By Adam Hensley
Iowa basketball announced last season that in 2018, it would be competing in the 2K Classic Tournament at Madison Square Garden in New York City.
On Monday, the Hawkeyes completed the schedule. Hawkeye basketball will square off against Missouri-Kansas City, Green Bay, Oregon, and either Syracuse or Connecticut. Last season, Iowa competed in the Cayman Islands Basketball Classic, which featured two surprising losses to Louisiana and South Dakota State but ended with a 10-point win over UAB. The 2K Classic is a bit more popular and will feature solid competition.
Similar to the Hawkeyes, the Kangaroos rely on scoring by committee rather than turning to a single player for production. Four KC players averaged at least 10.2 points per game last season. Leading the pack (not in size, but in scoring) was Xavier Bishop. Now entering his junior season, Bishop averaged 11.6 points per game while shooting 38.5 percent from the field and 33.3 percent from deep. Bishop also led the Kangaroos with 3.3 assists per contest.
The Kangaroos finished 10-22 last season and on paper don’t seem like a team to run the table and win the tournament, but they can hang with some of the country’s better teams. In nonconference play last season, the Kangaroos played Final Four-bound Loyola pretty closely, losing by only 10 points at home.
The Phoenix, unlike the Kangaroos, had just three players average double digits in the scoring column, but two of its players averaged at least 16 points per game.
Khalil Small (18.2) and Sandy Cohen III (16.1) proved to be go-to scorers for Green Bay. Small’s time in a Green Bay uniform is over (he graduated), but Cohen returns for his fifth season in college basketball. The Marquette transfer’s numbers last season — his first with the Phoenix — boomed in comparison with his previous seasons. Cohen played an average of 33 minutes per game (10 more than his highest average at Marquette) while hitting shots at a 47.4 percent rate, including knocking down nearly 35 percent of his 3-point attempts.
Green Bay finished with only 13 victories in 2018, but the Phoenix made it to the quarterfinals of the Horizon League Tournament.
Here’s where the competition makes a leap. One year removed from making a Final Four appearance, the Ducks regressed in 2017-18, and they failed to make the NCAA Tournament. However, they put together an impressive 23-13 résumé, which featured wins over Arizona, Arizona State, and UCLA in Pac-12 play.
ESPN’s Myron Medcalf released his Way-Too-Early Top 25 in April, and his list had the Ducks sitting at 15th in the country, led by guard Payton Pritchard.
He scored 14.5 points per game last season and led the team with 4.8 assists per contest. He’s a legitimate 3-point weapon as well, hitting 41.3 percent of his shots from beyond the arc (in a 10-point overtime win against DePaul, Pritchard knocked down seven of his 11 3-point attempts).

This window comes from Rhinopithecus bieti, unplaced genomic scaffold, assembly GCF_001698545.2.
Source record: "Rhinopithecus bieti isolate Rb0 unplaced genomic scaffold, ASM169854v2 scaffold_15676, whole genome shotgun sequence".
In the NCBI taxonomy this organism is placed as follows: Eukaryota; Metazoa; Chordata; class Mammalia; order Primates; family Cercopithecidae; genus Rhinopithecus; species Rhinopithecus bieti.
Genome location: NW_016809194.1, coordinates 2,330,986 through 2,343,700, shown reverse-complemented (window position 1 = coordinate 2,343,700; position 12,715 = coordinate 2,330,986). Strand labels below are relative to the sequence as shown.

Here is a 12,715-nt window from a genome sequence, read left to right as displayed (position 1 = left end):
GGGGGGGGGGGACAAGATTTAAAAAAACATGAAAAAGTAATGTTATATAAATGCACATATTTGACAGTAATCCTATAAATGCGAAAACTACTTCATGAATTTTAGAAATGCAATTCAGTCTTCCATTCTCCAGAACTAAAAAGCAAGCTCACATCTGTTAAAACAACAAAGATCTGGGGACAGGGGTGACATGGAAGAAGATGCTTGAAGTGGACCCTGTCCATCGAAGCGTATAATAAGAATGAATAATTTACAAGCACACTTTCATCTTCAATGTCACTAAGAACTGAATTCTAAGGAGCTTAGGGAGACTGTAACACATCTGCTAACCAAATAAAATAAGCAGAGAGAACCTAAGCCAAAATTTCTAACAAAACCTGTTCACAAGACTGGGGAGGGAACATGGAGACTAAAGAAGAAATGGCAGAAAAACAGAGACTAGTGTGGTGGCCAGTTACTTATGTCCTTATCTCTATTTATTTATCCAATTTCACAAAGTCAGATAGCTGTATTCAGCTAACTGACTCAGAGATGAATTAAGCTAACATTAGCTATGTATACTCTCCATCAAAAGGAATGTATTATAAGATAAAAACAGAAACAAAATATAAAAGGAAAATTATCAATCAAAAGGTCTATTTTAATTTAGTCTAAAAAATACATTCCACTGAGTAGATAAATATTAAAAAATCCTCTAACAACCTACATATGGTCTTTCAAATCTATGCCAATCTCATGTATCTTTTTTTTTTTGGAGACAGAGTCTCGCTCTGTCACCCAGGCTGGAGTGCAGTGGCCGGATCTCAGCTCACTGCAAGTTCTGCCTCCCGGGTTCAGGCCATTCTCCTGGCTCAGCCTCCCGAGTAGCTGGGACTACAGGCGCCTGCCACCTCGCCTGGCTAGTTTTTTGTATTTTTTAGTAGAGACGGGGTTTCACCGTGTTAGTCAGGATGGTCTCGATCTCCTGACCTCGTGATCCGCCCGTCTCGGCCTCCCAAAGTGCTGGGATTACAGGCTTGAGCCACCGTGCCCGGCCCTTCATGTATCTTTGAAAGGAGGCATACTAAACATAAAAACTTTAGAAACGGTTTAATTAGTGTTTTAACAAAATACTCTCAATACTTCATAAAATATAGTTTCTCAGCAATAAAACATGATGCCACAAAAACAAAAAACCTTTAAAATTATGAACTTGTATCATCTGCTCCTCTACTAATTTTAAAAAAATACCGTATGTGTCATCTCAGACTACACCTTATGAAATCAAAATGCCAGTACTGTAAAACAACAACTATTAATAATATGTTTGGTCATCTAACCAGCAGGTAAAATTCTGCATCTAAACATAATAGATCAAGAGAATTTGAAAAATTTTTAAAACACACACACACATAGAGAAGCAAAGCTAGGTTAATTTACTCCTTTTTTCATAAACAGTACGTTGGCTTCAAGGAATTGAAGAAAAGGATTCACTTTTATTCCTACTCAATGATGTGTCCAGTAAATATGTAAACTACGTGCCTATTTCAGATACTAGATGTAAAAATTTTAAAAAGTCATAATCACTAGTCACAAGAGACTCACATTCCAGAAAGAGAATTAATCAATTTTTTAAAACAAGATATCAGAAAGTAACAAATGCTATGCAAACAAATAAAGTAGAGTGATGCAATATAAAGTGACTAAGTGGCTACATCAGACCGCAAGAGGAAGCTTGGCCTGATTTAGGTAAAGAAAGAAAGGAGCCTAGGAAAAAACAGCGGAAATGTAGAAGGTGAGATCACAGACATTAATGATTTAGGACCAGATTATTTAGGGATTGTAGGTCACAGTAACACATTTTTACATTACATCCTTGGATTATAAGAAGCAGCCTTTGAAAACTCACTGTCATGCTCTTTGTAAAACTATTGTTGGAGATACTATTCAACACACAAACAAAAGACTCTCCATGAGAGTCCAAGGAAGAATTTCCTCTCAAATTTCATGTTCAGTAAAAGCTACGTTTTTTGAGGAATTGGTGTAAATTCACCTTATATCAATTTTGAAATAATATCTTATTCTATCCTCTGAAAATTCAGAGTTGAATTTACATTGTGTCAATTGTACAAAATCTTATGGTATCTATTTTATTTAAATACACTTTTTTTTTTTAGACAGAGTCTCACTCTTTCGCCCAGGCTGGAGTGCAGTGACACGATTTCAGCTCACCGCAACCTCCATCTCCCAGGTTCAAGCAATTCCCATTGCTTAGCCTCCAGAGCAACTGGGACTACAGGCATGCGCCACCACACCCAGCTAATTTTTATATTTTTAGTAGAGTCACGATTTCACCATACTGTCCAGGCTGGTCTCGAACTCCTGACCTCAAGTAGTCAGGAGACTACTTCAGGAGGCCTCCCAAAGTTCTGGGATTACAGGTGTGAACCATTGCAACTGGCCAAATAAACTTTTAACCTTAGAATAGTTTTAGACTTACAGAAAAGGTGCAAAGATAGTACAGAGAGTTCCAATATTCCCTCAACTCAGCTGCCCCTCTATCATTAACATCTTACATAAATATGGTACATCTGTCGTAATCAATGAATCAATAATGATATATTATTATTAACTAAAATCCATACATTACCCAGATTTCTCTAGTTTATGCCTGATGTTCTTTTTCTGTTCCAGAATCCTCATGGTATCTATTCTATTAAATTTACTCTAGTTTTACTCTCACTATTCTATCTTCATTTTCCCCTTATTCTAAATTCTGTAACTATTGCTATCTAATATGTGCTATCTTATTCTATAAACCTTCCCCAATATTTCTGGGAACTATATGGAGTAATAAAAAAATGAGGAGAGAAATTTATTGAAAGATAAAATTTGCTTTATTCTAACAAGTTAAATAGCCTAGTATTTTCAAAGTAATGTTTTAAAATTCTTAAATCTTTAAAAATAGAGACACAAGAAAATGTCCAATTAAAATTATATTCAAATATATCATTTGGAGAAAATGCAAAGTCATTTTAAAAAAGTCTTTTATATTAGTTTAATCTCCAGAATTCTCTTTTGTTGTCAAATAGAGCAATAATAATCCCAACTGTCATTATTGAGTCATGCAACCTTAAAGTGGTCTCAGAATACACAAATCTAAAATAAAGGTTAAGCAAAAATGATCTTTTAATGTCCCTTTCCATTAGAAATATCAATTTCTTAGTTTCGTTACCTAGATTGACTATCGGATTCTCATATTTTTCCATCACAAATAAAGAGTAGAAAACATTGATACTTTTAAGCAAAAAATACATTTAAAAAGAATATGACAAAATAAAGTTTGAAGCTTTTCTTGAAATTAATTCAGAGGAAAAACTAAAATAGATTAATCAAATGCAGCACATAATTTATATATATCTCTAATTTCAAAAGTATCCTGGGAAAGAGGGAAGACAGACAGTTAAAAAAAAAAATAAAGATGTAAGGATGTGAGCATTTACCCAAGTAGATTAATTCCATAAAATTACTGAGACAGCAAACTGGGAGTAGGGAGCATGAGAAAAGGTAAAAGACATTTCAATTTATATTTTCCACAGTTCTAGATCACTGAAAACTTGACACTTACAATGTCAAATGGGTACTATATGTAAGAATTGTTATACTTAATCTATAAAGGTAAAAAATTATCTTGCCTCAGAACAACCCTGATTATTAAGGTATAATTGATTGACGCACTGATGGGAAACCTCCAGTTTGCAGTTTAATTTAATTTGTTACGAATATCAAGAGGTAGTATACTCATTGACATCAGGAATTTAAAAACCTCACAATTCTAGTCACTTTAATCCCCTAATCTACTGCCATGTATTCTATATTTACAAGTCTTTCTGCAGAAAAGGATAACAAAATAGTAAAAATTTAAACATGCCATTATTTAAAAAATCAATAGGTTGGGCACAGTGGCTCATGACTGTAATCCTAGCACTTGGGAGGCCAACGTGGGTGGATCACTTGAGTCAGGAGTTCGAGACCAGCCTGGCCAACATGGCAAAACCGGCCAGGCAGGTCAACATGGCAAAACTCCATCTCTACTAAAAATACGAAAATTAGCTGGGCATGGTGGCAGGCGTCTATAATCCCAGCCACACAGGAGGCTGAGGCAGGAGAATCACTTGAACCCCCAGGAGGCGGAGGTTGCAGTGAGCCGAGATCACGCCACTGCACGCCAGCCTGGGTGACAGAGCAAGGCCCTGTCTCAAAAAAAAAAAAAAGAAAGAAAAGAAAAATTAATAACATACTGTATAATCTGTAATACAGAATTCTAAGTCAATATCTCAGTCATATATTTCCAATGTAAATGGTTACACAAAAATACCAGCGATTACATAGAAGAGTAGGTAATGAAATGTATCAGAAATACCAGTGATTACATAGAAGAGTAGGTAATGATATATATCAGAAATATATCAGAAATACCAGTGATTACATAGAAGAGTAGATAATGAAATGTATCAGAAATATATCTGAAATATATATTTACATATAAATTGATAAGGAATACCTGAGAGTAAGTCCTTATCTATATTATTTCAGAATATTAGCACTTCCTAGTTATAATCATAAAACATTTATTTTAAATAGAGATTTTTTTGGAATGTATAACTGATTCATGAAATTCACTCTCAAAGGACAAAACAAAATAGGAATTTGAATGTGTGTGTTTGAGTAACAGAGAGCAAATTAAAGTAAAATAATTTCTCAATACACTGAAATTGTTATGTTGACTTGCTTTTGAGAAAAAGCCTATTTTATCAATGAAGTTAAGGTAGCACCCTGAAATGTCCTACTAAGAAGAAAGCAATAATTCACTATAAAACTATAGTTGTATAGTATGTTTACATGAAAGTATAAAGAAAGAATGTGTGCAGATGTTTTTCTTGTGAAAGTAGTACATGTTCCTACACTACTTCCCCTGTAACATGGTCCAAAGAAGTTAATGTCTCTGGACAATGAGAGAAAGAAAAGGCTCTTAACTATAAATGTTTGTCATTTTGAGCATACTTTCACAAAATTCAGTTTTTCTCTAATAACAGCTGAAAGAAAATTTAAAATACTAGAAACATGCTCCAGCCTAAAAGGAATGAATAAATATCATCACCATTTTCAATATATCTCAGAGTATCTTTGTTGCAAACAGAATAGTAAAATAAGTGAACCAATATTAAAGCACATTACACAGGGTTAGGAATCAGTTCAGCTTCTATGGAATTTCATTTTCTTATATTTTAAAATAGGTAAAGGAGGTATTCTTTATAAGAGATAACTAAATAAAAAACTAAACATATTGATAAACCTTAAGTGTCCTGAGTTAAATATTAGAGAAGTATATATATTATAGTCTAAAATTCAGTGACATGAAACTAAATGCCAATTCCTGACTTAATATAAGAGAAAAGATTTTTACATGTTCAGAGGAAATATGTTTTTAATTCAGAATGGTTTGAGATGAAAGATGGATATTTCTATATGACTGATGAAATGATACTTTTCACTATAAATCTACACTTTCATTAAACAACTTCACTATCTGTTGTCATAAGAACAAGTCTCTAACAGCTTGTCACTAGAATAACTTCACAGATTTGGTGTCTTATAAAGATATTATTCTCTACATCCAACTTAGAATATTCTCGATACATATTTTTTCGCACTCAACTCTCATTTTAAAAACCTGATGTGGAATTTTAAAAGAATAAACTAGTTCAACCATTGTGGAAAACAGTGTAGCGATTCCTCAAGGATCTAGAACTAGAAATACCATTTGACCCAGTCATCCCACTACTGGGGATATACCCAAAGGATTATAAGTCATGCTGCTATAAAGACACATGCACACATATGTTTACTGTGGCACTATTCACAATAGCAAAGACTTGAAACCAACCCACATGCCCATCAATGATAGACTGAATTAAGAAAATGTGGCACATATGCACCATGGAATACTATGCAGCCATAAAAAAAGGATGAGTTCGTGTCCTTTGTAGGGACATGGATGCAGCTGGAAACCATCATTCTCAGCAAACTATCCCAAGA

Madcalf ranked the Orange just one spot behind the Ducks in his poll, but Tyus Battle and Oshae Brissett might have something to say about that.
Battle had thoughts about going pro, but the now-junior opted to return for his third season with the Orange. Battle led Syracuse in scoring last season, netting 19.3 points per game.
Brissett proved to be a threat offensively as well as on the defensive side of the ball, scoring 14.9 points and grabbing 8.8 boards per game. Brissett dazzled people early in the season, putting up a 25 and 14 game against Georgetown. His booming outing came in the midst of a three-game stretch in which the then-freshman averaged 23.3 points and 9 rebounds per game.
The Orange’s season ended in the Sweet 16 with a 69-65 loss to Duke.
The 2018-18 season was a roller-coaster year for UConn fans; the Huskies started the season 4-0 following a 71-63 victory over Oregon. But when the buzzer sounded for the final time in 2018, UConn wound up 14-18, eighth in the American League (its worst record since joining the AAC).
The Huskies’ biggest positive heading into the upcoming season is Jalen Adams, who almost went pro. By returning for his senior season, Adams could easily make a case for himself as one of the nation’s top guards.
He scored 18.1 points per game last season and hit 43 percent of his attempts from the floor. Throw in 4.7 assists, 4.2 rebounds, and 1.5 steals, and UConn has itself a do-it all guard.
UConn will also turn to Christian Vital (14.9 points per game) and Terry Larrier (13.9) for offense in the 2018-19 season.
Mamadou Diarra might be a surprise for the Huskies this season as well. As a freshman, he started five games last season. While that’s only a small sample size, stats-wise, Diarra averaged 10.6 points, 10.1 rebounds, and 2.8 blocks per 40 minutes.